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Biotechnol Bioeng. 2011 Jan;108(1):163-74. doi: 10.1002/bit.22925.

High-throughput screening of a small molecule library for promoters and inhibitors of mesenchymal stem cell osteogenic differentiation.

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Department of Bioengineering, School of Engineering and Applied Science, University of Pennsylvania, 240 Skirkanich Hall, Philadelphia, Pennsylvania 19104, USA.


The use of high-throughput screening (HTS) techniques has long been employed by the pharmaceutical industry to increase discovery rates for new drugs that could be useful for disease treatment, yet this technology has only been minimally applied in other applications such as in tissue regeneration. In this work, an assay for the osteogenic differentiation of human mesenchymal stem cells (hMSCs) was developed and used to screen a library of small molecules for their potential as either promoters or inhibitors of osteogenesis, based on levels of alkaline phosphatase activity and cellular viability. From a library of 1,040 molecules, 36 promoters, and 20 inhibitors were identified as hits based on statistical criteria. Osteopromoters from this library were further investigated using standard culture techniques and a wider range of outcomes to verify that these compounds drive cellular differentiation. Several hits led to some improvement in the expression of alkaline phosphatase, osteogenic gene expression, and matrix mineralization by hMSCs when compared to the standard dexamethasone supplemented media and one molecule was investigated in combination with a recently identified biodegradable and osteoconductive polymer. This work illustrates the ability of HTS to more rapidly identify potential molecules to control stem cell differentiation.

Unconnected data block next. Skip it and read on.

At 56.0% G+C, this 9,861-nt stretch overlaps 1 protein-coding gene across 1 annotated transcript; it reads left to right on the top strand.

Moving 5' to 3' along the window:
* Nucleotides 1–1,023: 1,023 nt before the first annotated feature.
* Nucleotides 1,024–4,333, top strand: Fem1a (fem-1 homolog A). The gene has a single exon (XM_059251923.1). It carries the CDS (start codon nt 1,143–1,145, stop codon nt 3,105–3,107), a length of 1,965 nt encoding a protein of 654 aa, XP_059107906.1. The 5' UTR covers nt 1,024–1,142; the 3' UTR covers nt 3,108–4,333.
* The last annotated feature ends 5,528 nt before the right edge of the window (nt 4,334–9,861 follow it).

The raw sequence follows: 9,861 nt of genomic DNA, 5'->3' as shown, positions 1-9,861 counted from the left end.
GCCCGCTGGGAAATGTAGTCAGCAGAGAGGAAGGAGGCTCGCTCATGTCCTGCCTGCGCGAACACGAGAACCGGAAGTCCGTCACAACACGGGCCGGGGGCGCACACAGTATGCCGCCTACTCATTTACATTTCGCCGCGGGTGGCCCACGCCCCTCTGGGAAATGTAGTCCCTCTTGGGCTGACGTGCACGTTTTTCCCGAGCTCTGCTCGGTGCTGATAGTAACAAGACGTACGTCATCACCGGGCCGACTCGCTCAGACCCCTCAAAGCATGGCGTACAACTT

[Indexed for MEDLINE]

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